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1301.0 - Year Book Australia, 2005  
Previous ISSUE Released at 11:30 AM (CANBERRA TIME) 21/01/2005   
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Contents >> Labour >> Unemployed persons

In the Labour Force Survey, people are considered to be unemployed if they satisfy three criteria: they are not employed; they are available for work; and they are taking active steps to find work.

Two important measures of unemployment are the number of persons unemployed and the unemployment rate. The unemployment rate, defined as the number of unemployed persons expressed as a percentage of the labour force, offers an insight into the degree of slack in the labour market.

Movements in the unemployment rate over the past 20 years are dominated by the economic downturns of the early-1980s and early-1990s, and the subsequent periods of economic recovery (graph 6.34). In trend terms, the unemployment rate peaked at 10.7% in December 1992, then generally fell over the rest of the 1990s, to stand at 5.6% in June 2004.

Historically, the unemployment rate for males has been lower than for females. Just prior to the downturn of the early-1990s, when unemployment increased sharply, the male unemployment rate increased to a level above the female unemployment rate. However, since June 2003, this has reversed and the female unemployment rate has been slightly higher.

Graph 6.34: UNEMPLOYMENT RATE, Trend estimates



As graph 6.35 shows, unemployment has generally declined from the levels recorded in the early-1990s. For the unemployed seeking full-time work, the trend generally reflected the overall impact of the economic cycle. In contrast, over the past two decades or more, the trend for those seeking part-time work has generally increased steadily, rising from 91,900 persons (or 14% of unemployed persons) in June 1984 to 150,400 persons (or 26% of unemployed persons) in June 2004.

Graph 6.35: UNEMPLOYED PERSONS, Trend estimates



In recent years the proportion of the unemployed who had experienced unemployment for less than 26 weeks has been rising steadily, while the proportion who experienced unemployment for 52 weeks and over (long-term unemployment) has been in decline. In 2003-04, 66% of unemployed persons had been unemployed for less than 26 weeks, while the long-term unemployed made up 21% of unemployment (table 6.36).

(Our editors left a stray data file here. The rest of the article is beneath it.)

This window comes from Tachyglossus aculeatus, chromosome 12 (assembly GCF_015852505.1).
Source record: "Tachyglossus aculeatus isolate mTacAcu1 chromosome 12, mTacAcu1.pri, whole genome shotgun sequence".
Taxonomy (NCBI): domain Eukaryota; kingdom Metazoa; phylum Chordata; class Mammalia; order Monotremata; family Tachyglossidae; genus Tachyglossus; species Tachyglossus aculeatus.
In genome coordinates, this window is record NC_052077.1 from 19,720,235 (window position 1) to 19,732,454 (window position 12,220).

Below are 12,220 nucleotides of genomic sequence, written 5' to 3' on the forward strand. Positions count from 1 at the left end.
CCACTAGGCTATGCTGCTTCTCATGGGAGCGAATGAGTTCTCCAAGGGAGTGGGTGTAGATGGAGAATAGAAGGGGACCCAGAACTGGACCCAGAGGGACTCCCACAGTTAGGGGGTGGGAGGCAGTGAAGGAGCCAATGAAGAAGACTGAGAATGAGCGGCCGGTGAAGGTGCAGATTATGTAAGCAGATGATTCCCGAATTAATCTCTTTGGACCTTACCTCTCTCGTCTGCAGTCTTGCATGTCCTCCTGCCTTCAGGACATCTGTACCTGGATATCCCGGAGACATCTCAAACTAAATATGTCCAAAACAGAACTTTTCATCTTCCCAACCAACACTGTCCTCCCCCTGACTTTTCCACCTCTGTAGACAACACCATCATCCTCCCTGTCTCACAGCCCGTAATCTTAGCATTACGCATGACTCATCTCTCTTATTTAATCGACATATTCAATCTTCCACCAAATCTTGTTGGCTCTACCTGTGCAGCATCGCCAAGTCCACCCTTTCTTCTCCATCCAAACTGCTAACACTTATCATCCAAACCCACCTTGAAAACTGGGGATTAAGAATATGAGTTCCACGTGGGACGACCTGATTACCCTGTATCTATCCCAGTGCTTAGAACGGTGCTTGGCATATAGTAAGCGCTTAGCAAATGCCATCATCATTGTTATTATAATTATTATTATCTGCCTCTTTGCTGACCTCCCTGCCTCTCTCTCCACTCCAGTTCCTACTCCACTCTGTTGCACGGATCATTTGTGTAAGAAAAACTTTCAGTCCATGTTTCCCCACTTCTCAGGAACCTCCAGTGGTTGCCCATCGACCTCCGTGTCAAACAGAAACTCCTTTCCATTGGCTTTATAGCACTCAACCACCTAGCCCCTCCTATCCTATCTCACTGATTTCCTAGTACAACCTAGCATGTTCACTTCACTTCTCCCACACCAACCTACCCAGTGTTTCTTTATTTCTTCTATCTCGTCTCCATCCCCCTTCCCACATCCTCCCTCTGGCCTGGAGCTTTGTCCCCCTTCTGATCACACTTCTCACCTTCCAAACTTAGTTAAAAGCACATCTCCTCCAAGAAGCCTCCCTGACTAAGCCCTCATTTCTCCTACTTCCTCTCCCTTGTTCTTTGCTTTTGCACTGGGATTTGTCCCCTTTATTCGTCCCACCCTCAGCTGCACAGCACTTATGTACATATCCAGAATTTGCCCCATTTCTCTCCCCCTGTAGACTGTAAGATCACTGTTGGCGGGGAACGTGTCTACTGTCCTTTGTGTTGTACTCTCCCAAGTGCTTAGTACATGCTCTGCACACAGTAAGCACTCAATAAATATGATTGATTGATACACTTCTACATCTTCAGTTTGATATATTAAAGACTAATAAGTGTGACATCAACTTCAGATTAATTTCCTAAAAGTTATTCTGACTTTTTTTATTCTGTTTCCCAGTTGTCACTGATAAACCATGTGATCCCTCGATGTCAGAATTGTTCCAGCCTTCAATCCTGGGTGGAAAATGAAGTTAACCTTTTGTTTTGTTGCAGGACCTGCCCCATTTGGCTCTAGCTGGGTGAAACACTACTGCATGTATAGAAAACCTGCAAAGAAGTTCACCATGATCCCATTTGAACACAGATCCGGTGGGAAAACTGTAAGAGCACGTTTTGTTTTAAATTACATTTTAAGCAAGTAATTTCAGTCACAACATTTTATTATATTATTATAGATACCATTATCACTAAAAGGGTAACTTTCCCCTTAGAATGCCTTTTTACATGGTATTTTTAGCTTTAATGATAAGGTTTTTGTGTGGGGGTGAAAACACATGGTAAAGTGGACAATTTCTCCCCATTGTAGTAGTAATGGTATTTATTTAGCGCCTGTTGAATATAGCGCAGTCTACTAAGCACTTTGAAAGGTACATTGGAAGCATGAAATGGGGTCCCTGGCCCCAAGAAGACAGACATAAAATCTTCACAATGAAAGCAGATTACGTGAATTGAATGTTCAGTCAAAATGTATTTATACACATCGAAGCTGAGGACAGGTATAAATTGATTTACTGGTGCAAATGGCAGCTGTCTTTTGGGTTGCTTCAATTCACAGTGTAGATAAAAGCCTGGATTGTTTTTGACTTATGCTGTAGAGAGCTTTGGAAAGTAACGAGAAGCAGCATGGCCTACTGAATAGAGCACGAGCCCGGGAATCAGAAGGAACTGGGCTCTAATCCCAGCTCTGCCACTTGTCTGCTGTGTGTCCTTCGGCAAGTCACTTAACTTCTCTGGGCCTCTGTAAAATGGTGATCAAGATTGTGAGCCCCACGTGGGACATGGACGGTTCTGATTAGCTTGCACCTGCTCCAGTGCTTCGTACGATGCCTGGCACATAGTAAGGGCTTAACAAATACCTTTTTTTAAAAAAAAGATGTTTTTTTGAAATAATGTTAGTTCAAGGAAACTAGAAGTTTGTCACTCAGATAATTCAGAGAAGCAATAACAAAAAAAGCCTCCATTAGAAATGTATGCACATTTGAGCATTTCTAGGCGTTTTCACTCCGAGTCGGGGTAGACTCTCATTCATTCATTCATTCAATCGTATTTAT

6.36 UNEMPLOYED PERSONS(a)(b), By duration of unemployment

Weeks
Units
1998-99
1999-2000
2000-01
2001-02
2002-03
2003-04

Under 8
%
29.7
33.4
35.5
35.8
37.0
38.6
8 to under 26
%
24.9
25.5
26.8
28.0
27.7
26.9
Under 26
%
54.7
58.9
62.3
63.8
64.7
65.5
26 to under 52
%
15.6
14.2
14.3
14.1
13.7
13.5
52 to under 104
%
13.1
10.7
9.6
8.8
8.9
9.0
104 and over
%
16.6
16.2
13.8
13.3
12.8
12.0
52 and over
%
29.8
26.9
23.4
22.1
21.6
21.0
Total
%
100.0
100.0
100.0
100.0
100.0
100.0
Number
'000
689.6
626.3
619.5
663.3
624.4
586.0

(a) Annual averages.
(b) Data have not been revised to reflect definitional changes introduced in April 2001. Data collected from April 2001 onwards are not strictly comparable with data collected in earlier periods. For further information, see 'Information Paper: Implementing the Redesigned Labour Force Survey Questionnaire' (6295.0).

Source: ABS data available on request, Labour Force Survey.


Educational qualifications have a significant bearing on labour market prospects. Table 6.37 shows the relationship between the level of highest educational attainment and duration of unemployment. Of unemployed persons with a bachelor degree or above in July 2003, 20% were long-term unemployed, compared with 26% of those whose highest educational attainment was Year 10 or below.


6.37 UNEMPLOYED PERSONS, Educational attainment(a) and duration of unemployment - July 2003

Duration of current period of unemployment (weeks)

1 to under 8
8 to under 26
26 to under 52
52 to under 104
104 and over
Total
Number
Level of highest educational attainment
%
%
%
%
%
%
'000

Bachelor degree or above
37.5
31.9
10.8
12.2
*7.5
100.0
51.8
Advanced diploma or diploma
31.0
28.5
18.1
*3.3
19.0
100.0
32.3
Certificate III / IV
34.0
25.0
19.8
12.0
9.2
100.0
71.3
Certificate I / II
*33.3
*29.8
*18.1
**4.6
*14.2
100.0
10.3
Certificate not further defined
-
**14.9
*28.1
*39.1
**17.9
100.0
3.8
Year 12(b)
45.4
24.8
14.2
7.7
7.9
100.0
118.5
Year 11(b)
34.6
33.0
13.8
*6.4
12.2
100.0
60.5
Year 10 or below(b)
33.8
26.1
14.0
8.5
17.7
100.0
211.3
All unemployed persons(c)
36.3
27.0
14.9
8.7
13.2
100.0
564.5

(a) The levels of education are not necessarily listed in order from highest to lowest. See paragraphs 15-17 of the Explanatory Notes in 'Education and Work, Australia' (6227.0) for further details on how level of highest educational attainment is determined.
(b) Includes persons who are currently undertaking school study.
(c) Includes no educational attainment, and level not determined.

Source: Job Search Experience, Australia, July 2003 (6222.0).


Unemployed persons may encounter a variety of difficulties in finding work. In the July 2003 survey, males and females reported most of the more common difficulties in largely similar proportions as shown in graph 6.38. However, females were more likely to report insufficient work experience as their main difficulty (16% compared with 10% for males), as well as difficulties that relate to concerns outside of the workplace, such as 'Unsuitable hours' (9% to 4%) and 'Difficulties with child care, other family responsibilities' (3% to 1%). Males were more likely to report their main difficulty as being 'Considered too young or too old by employers' (14% compared with 12% for females) and 'No vacancies at all' (10% compared with 7% for females).

Graph 6.38: UNEMPLOYED PERSONS, Main difficulty in finding work - July 2003



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